Updated 7/1/16


When there has been on-going high conflict that is not being resolved by mediation, evaluation or other methods, Parent Coordinators are often selected by the parents, but must be ordered by judges to provide PC services for the case. 

The role of parent coordinator includes at least five functions: 

 Parent Coordinators are often selected by agreement of the parents and their attorneys, but must be appointed by the court to provide PC services.  Most appointments are a minimum of one year, and the national average is 18 months. Once ordered to a case by a judge, the PC cannot be discharged without consent of the court.

Oregon has the 2010 SFLAC Guidelines, which specify the following criteria for those appointed by courts.  Most of these criteria can be waived by the judge if the PC is otherwise qualified. 

According to the current SFLAC guidelines, PC's should:

1.  Have a Master's or Doctoral degree in law, psychiatry, psychology, counseling, marriage and family therapy, mental health or social work. 

2. Should hold a professional license in good standing in one of the fields listed above.

Should have specific training in the role of Parent Coordination.

4. Should receive specific training in related areas including family mediation (meeting the state minimum qualifications for Domestic Relations Custody and Parenting Mediation (40 hrs).

5.  Should have peer or formal supervision for their first  5 PC cases
from an experienced PC.

6.  Should maintain on-going continuing education and supervision.

7. Should inform clients and courts the ethical standards covering their practice.

8. Should never assume a dual role with anyone involved in parent coordination.

9. Usually does not act as an arbitrator under the State rules of arbitration, and doesn't make binding decisions

You can find the complete
SFLAC 2010 Guidelines for Qualifications for Parent Coordinators (PC), Custody Evaluators (CE), and Parenting Time Supervisors (PTS) via the Oregon Justice Department (OJD) website. 

Payment for PC is made by the parents, or as ordered by the court.  Costs vary by the provider, who should provide a clear statement of fees and costs as part of intake.

The PC meets with the parents and child as often as is needed.  The PC issues recommendations and directives that the parents and children must follow, or the matter is returned to the court.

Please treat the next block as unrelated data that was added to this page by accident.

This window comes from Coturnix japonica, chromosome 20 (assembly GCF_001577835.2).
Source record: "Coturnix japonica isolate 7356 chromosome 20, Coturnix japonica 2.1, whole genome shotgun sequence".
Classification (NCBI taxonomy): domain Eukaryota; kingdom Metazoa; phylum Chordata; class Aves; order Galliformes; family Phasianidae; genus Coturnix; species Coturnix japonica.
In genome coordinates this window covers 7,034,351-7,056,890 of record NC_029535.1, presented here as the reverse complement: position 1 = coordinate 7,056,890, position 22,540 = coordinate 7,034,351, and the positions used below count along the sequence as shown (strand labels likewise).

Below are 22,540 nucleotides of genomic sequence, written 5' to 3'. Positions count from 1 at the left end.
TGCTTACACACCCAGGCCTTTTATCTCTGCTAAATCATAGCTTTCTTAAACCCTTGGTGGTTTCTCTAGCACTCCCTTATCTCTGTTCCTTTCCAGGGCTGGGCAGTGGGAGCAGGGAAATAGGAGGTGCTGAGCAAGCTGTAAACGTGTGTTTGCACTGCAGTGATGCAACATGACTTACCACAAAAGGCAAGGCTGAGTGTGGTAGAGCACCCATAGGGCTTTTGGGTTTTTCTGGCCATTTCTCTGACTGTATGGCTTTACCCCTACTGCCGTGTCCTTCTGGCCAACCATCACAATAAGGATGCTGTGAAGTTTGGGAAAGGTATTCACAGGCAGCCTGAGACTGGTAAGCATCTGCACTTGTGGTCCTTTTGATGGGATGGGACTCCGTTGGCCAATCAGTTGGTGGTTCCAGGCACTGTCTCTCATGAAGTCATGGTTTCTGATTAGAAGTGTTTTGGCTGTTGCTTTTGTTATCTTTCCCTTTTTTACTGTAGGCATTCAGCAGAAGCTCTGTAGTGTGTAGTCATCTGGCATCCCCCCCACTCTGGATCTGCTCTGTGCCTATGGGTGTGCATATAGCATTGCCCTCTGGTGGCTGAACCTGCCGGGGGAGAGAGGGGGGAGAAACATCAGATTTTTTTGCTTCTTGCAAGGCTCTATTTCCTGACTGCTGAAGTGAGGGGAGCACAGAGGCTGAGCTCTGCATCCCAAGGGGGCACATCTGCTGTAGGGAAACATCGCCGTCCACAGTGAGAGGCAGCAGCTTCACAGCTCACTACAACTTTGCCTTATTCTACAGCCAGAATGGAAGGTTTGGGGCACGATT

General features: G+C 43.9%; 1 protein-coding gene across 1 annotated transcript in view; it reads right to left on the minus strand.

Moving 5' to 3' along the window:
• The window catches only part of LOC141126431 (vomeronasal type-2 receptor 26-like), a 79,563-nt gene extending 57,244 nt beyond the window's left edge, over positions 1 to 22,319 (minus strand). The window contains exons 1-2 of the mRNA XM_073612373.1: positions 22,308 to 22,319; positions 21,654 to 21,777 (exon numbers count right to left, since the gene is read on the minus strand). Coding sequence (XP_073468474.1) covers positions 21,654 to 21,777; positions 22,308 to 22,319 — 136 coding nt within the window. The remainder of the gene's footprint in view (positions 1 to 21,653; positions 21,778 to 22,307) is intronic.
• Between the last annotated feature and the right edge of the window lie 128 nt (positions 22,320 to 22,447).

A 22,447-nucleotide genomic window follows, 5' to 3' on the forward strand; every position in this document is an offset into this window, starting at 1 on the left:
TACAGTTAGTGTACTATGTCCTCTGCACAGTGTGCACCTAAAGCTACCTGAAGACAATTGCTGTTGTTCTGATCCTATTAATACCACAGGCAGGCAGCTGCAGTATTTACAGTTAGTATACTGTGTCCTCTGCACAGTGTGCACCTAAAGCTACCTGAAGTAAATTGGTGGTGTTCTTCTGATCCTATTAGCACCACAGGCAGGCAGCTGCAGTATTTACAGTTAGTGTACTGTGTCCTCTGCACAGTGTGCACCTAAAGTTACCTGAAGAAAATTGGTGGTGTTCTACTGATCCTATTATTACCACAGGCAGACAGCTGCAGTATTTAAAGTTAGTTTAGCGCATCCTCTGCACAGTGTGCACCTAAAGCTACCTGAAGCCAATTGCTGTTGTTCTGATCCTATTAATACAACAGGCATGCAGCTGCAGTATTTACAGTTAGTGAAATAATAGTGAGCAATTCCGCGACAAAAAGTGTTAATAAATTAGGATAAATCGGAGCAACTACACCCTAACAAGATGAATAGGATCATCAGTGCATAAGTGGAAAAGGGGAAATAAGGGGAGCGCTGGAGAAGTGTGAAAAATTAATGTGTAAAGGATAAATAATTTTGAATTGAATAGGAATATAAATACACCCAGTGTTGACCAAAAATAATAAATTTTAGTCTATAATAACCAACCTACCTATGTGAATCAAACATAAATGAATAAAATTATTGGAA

Oregon does not have specialized standards or ethics for PC's at this time. Most PC's practicing in Oregon follow the standards for PC's developed by
The Association for Family and Conciliation Courts (AFCC), an international professional organization.  You can find a copy of these standards at their website: 


While many professionals could function as a Parent Coordinator, it is important that they understand the differences of this role, and have substantially met the requirements listed in the SFLAC Guidelines.   When interviewing a potential PC, make sure that professional has had specific training regarding the PC's role, and how it is different from the role of therapist, advising attorney, advocate, mediator, arbitrator or case manager. 

Standards of practice require that the clients must get a court order appointing the PC they have selected, before ANY PC services are provided.  The order should specify at least
Costs vary among providers.  Contact the practitioner directly to find out if they are available to take a new case, before you submit an Order of Appointment of Parent Coordinator to the court. 


OFI used to provide initial training and on-going Peer Review support for professionals, but as of July 1, 2016, OFI no longer provides training, or lists trained providers. 

 For any further questions please contact:

Gevurtz, Menashe, Larson and Howe
115 NW First Ave. St. 400
Portland, OR  97204-4024